Nicola Naydenov

This conversation is closed.

Why aren't hybrid cars well integrated in our urban environment?

Hello everyone,I am a student and I have worked on a project based on the integration and potential of hydrogen hybrids from which i got the idea to ask all of you. First of all when i started the project I though I had a satisfying level of information about hybrids like probably the majority of people think, but in the process of working I've discovered the data about this type of vehicles was greater than I thought. After some researches I found dozens and dozens of prototypes of hydrogen hybrids alone. When I made a research about the percentage of people who would like to buy a hybrid I found that over 60% of my schoolmates and random people on the street didn't know what a hybrid car really is. So my question is why are these auto mobiles have not overtaken the market yet and why are we not familiar at least with some of them?

  • Mar 2 2012: Hybrid cars are relatively new. conservative people will not buy them until they have a proven track record. Also, they are very expensive. There are plenty of folks who just don't have the money. Hopefully, over time, the batteries will be smaller, there will be more places to charge them up, and they might come out with more "sexy" designs.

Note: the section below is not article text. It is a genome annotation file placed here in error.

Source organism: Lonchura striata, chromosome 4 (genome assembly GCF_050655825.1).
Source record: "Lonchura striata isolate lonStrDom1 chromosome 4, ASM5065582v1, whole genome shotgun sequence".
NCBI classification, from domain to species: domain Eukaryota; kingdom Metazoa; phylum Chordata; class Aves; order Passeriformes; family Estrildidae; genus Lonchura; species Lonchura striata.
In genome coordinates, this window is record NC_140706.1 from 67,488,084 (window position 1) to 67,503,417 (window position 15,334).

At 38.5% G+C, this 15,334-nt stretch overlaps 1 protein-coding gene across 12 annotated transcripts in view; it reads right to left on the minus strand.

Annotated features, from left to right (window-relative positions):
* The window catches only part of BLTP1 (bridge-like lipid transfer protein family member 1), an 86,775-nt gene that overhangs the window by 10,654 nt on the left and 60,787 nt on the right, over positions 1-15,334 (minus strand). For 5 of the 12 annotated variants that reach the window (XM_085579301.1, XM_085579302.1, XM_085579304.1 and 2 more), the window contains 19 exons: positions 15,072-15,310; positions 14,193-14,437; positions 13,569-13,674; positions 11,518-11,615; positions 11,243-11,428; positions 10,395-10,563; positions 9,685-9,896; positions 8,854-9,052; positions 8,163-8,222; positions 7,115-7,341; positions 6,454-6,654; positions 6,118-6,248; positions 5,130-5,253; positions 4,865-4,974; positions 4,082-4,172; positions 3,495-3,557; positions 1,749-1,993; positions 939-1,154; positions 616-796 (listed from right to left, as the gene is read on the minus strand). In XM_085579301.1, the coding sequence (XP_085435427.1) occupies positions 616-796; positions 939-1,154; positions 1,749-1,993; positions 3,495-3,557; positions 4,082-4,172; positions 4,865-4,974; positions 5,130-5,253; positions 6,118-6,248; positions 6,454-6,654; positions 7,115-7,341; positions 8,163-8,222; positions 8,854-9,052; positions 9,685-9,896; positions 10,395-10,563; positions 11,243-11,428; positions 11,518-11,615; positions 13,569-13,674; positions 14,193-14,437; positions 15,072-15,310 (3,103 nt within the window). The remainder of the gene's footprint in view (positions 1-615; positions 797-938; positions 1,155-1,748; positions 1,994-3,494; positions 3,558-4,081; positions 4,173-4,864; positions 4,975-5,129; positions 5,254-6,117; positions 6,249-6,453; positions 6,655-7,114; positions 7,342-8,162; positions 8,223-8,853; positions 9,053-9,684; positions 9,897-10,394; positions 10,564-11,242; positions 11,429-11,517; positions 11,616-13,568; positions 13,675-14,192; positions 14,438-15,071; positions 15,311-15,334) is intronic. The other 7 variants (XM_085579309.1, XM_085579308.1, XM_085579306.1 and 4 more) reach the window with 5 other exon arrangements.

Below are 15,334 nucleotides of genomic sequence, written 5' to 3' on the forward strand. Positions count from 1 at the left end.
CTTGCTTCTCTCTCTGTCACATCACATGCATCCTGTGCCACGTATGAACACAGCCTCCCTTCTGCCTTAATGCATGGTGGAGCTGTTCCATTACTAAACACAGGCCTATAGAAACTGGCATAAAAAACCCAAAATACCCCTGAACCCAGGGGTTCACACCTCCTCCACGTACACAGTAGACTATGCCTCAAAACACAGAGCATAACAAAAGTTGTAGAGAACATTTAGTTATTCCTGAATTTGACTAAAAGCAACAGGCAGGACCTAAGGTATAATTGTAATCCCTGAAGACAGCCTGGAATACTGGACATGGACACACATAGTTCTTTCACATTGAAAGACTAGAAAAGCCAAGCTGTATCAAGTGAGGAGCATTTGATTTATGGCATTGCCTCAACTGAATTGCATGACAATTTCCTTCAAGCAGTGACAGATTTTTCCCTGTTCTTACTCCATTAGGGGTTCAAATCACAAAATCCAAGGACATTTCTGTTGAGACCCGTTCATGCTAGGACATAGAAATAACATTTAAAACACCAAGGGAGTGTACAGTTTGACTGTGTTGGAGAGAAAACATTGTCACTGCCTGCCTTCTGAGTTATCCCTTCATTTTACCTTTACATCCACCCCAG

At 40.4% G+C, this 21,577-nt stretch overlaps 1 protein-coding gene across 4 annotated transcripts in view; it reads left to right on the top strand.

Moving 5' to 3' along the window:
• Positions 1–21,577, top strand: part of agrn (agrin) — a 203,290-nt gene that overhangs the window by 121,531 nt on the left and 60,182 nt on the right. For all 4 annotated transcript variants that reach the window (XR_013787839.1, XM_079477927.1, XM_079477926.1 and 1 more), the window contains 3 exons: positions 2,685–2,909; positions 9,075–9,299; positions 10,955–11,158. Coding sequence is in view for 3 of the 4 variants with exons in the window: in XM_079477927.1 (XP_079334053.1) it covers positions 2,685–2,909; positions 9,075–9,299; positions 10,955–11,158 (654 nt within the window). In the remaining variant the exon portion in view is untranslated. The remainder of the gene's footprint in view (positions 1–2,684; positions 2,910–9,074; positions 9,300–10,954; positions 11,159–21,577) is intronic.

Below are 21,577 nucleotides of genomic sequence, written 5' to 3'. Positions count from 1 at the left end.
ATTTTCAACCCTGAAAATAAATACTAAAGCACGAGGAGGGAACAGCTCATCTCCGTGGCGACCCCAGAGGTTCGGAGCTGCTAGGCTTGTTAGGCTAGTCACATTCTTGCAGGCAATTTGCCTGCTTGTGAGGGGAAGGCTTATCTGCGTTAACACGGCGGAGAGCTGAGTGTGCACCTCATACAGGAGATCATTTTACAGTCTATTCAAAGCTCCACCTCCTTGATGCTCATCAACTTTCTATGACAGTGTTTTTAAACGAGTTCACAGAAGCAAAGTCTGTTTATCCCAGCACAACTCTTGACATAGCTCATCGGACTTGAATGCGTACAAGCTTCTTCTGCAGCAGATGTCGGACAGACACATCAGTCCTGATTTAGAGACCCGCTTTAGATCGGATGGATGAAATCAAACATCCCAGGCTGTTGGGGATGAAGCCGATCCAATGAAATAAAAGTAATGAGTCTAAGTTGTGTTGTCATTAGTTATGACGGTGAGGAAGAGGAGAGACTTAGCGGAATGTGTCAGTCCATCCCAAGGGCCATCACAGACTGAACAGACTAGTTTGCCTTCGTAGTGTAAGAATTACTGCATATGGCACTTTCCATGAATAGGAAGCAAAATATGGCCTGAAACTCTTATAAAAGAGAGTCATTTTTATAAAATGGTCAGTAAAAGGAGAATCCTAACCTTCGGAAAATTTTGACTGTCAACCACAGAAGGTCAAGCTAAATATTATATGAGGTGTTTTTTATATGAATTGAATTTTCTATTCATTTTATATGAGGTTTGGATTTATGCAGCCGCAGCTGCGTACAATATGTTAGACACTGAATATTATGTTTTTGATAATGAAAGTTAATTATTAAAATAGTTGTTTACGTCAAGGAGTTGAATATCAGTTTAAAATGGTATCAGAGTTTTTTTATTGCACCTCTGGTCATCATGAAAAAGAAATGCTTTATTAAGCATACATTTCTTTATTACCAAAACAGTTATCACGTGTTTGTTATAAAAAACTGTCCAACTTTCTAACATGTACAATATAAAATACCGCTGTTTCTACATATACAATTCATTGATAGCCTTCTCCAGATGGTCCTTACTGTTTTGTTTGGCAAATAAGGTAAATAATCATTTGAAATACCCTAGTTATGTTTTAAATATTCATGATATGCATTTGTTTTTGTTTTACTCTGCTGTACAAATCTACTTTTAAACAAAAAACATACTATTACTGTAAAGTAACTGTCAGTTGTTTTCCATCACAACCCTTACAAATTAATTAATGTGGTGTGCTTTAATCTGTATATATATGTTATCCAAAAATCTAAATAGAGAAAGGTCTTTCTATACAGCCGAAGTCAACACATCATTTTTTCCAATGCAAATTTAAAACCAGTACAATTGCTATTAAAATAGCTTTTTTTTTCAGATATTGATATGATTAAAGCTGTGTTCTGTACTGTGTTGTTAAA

• thumb
    Feb 29 2012: The numbers don't add up. They need to make financial sense.
    Petrol/Electric don't do more mpg despite expensive technology.
    Electric need new batteries too often.
    Hydrogen is expensive to produce & awkward/expensive to transport.
    They all ultimately need conventional fuels to feed them, so there isn't even a respectable environmental payback .
    Great scope for these guys in garden sheds out there to come up with new ideas.

    • thumb